Researchers at John Hopkins have studied the benefits of intergenerational engagement on older adults who volunteer for the Baltimore Experience Corps, a national program model that places older adults in public elementary schools to serve as volunteer tutors for at-risk children. Older program volunteers improved their executive functioning, as measured by MRI testing. The program has also demonstrated improved motivation for learning and academic performance among schoolchildren.

Our internal program evaluations demonstrate improved physical and social well-being, decreased isolation, and increased connection to community among older adult participants. Fostering intergenerational connections just makes sense.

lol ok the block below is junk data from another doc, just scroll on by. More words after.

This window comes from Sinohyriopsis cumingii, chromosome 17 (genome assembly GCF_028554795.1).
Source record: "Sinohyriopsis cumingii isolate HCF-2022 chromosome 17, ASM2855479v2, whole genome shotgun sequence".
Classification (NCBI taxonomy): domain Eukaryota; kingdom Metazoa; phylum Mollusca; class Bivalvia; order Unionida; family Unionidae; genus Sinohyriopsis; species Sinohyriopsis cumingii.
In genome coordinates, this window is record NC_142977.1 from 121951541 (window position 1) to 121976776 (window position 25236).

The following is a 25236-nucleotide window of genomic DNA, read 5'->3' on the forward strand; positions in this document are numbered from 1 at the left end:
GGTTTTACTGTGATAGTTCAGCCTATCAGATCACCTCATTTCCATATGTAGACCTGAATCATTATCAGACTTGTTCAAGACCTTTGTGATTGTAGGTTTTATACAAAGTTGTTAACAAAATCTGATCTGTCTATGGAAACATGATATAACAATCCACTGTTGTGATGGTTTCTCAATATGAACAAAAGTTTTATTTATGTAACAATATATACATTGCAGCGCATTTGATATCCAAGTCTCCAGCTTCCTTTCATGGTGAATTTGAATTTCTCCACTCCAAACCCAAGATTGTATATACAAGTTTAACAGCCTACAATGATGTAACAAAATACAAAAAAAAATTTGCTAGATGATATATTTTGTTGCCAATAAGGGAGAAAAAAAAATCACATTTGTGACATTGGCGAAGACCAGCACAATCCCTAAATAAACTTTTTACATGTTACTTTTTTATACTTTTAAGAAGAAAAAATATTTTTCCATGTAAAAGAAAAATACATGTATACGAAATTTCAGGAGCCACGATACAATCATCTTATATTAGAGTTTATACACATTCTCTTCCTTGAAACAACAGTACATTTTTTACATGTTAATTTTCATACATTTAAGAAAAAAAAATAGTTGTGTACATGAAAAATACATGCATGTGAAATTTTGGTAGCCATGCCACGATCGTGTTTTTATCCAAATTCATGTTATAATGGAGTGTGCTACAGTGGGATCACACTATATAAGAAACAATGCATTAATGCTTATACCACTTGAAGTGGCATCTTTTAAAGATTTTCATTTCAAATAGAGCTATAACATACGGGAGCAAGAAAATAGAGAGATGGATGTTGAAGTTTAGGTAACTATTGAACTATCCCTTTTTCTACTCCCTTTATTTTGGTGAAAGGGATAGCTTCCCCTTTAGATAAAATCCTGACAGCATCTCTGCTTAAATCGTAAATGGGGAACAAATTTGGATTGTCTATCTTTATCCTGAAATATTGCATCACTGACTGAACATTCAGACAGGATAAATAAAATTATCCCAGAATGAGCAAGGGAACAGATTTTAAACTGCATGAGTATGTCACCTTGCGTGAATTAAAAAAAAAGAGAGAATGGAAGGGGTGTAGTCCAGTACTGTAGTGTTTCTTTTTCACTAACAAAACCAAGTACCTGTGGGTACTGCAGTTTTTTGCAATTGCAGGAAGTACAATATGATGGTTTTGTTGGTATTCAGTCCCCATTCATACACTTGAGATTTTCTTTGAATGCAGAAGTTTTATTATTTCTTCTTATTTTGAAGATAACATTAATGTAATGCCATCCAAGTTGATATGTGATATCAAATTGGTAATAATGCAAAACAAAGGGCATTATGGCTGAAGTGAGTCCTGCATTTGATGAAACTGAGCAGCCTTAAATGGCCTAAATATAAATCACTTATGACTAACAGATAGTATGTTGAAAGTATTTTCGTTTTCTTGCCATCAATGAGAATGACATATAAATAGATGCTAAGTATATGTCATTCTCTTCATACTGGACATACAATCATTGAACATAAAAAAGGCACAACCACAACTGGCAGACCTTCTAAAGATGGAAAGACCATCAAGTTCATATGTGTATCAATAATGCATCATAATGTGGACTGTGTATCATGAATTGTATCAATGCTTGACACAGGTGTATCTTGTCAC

The role of physicians

Primary care physicians—and health care professionals in all fields—can play a crucial role in promoting intergenerational connections. Encourage your older patients to engage with youth and to continue relationships with family, loved ones, and neighbors. Your younger patients may also benefit from these connections. Whether these contacts take the form of a structured program such as AGE to age or in everyday contacts, they can address the risks that social isolation presents to cognitive functioning and overall health. With just a few words, you could be the starting point.

Conclusion